Former teen sleuth Veronica Mars is drawn back to her hometown from a promising life in New York when her ex-boyfriend asks her help in proving he didn’t murder his girlfriend.
Rob Thomas, 2014
Following on from the cult TV show, Veronica Mars is set 9 years after the show ended, during the week of Veronica’s 10-year high school reunion. Determined not to go, Veronica (Kristen Bell) is living in New York, where she has rekindled her relationship with college boyfriend Piz (Chris Lowell) and is interviewing for a job having recently completed law school. After a promising interview, she receives a call from her high school flame Logan Echolls (Jason Dohring), asking her help in finding a lawyer to defend him in a murder case. Public opinion declares Logan to be the murdered of his girlfriend Bonnie DeVille, now a famous pop star, so Veronica goes back to help. What starts as a brief visit becomes an extended stay as Veronica discovers massive police corruption, investigates worrying new truths about old acquaintances, and tries to solve the murder of Bonnie DeVille.
This one’s going to need a little backstory. Veronica Mars is one of my favourite TV shows of all time, and when I discovered a year ago that they were starting a Kickstarter campaign to bring the show back for a movie, it was incredibly exciting. I pledged what is, for me, an obscene amount of money to the project, happy to invest in something I genuinely love and know backwards and forwards. I am coming to this review not only as a fan but as an investor; $200 worth of that movie is mine, in a sense, and I have followed every step of its journey to the screen. I am hoping to be as fair as I can be, but that’s going to be hard with the level of excitement I had for this film.
The movie gets off to a rocky start; there’s an opening montage from the show to get newcomers up to speed, in strange grainy-looking graphics with the familiar Veronica voice-over. We get a fabulous Jamie Lee Curtis cameo as one of Veronica’s interviewers for a new job, but the movie doesn’t really get going until Veronica returns to the wonderfully seedy, polarised town of Neptune, California, home to movie stars, politicians, gangbangers and crooked sheriffs; the very rich and the very poor converging on one town. The TV show was a high school noir with a tough, sharp, whip-smart protagonist, and the movie ramps up the noir stylings with a grey colour palette and a seedy murder mystery. The movie does a good job of incorporating a whole lot of returning characters into a complex murder mystery, as well as establishing a sub-plot involving the increasing police corruption; all the fan favourites are here, the original show’s catchphrases and signature moments intact, but the story is still interesting and compelling. Drawing characters we know from the show into the murder plot was a stroke of genius; not only Logan but Gia Goodman (Krysten Ritter) and Luke (Sam Huntington) get in on the action, along with hilarious newcomer Ruby Jetson (Gaby Hoffmann), who cuts loose here as Bonnie’s biggest “fan”. As in the show, Dick (Ryan Hansen) is a gift of a character, crude and stupid and wickedly funny, and the return of Veronica’s best friends Mac (Tina Majorino and her hair) and Wallace (Percy Daggs III and his newfound hotness) and father Keith (Enrico Colantoni) brings welcome levity and loyalty to the film. There’s also a few really fun cameos that fans (and non-fans) will love.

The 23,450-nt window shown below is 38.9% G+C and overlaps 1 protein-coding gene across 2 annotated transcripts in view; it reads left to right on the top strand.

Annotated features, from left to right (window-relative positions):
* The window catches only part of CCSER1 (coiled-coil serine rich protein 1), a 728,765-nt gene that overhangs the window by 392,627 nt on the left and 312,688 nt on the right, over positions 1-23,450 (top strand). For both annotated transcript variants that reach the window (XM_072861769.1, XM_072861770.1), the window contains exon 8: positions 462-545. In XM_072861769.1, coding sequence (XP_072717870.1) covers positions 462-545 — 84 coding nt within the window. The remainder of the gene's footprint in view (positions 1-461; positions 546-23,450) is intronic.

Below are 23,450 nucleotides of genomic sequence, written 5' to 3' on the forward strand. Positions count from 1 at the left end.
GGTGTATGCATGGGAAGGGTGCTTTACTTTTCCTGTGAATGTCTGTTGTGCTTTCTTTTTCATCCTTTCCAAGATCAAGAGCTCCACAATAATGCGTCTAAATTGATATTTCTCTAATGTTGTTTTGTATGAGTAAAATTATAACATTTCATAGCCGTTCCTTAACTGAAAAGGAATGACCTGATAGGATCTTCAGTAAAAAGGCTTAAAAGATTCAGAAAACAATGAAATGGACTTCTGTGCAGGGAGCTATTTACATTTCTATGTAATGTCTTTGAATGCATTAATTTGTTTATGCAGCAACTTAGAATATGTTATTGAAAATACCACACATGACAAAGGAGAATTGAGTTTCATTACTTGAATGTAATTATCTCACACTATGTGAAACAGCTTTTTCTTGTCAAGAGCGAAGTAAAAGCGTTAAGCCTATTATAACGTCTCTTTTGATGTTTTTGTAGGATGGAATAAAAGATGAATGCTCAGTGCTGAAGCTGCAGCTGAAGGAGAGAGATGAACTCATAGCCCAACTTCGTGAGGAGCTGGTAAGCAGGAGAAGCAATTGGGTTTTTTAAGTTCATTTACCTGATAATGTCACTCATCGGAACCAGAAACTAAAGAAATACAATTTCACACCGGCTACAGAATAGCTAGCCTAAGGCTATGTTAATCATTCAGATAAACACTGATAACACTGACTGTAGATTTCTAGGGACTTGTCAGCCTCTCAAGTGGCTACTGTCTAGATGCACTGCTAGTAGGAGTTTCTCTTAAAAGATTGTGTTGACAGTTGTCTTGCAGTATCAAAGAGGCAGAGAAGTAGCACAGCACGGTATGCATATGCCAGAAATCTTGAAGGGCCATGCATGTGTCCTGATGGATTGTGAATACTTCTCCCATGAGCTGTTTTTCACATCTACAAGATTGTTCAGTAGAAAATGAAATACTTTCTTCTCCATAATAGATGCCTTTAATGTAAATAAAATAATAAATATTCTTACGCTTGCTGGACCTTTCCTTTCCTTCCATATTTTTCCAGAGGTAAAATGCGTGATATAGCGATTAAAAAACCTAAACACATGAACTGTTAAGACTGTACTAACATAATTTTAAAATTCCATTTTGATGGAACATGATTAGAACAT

I’m not sure how well this will translate to a new moviegoing audience, because I think the film’s biggest flaw is that it never actually becomes a movie. As a pilot for a new Veronica Mars show it’s brilliant. The care given to each and every beloved character is exquisite; everyone has aged believably, the characters having grown from the teenagers we knew into adults they would absolutely become. The metaphor of Veronica as an addict is a particularly clever one. Veronica is drawn back into the drama of Neptune bit by bit, hit by hit – a car ride with Logan, an unfair arrest, the chance to go undercover and discover people’s secrets, running from the bad guys. There’s nothing to elevate it to a single, stand-alone film, though, which could be its fatal flaw in getting more movies made in the future. It would be disappointing not to follow up on this delicious entree, but it was a delight to reunite with these people and this world; I honestly spent half the movie grinning from ear to ear. Rob Thomas’s (not that one, the other one) skill with dialogue is intact; the movie retains the show’s wit and humour, with any number of quotable lines and laugh-out-loud moments. Logan, the show’s most popular character, is a bit of a wet blanket in the film, but he’s cancelled out by a brilliant turn from Kristen Bell in easily her best role to date, and you can feel the joy exuded by the other actors at being asked to return to this well-crafted world. I hope people who discover this film enjoy it and rediscover the show, I hope we get more, but I’m very happy with what we’ve got.
Veronica Mars on IMDb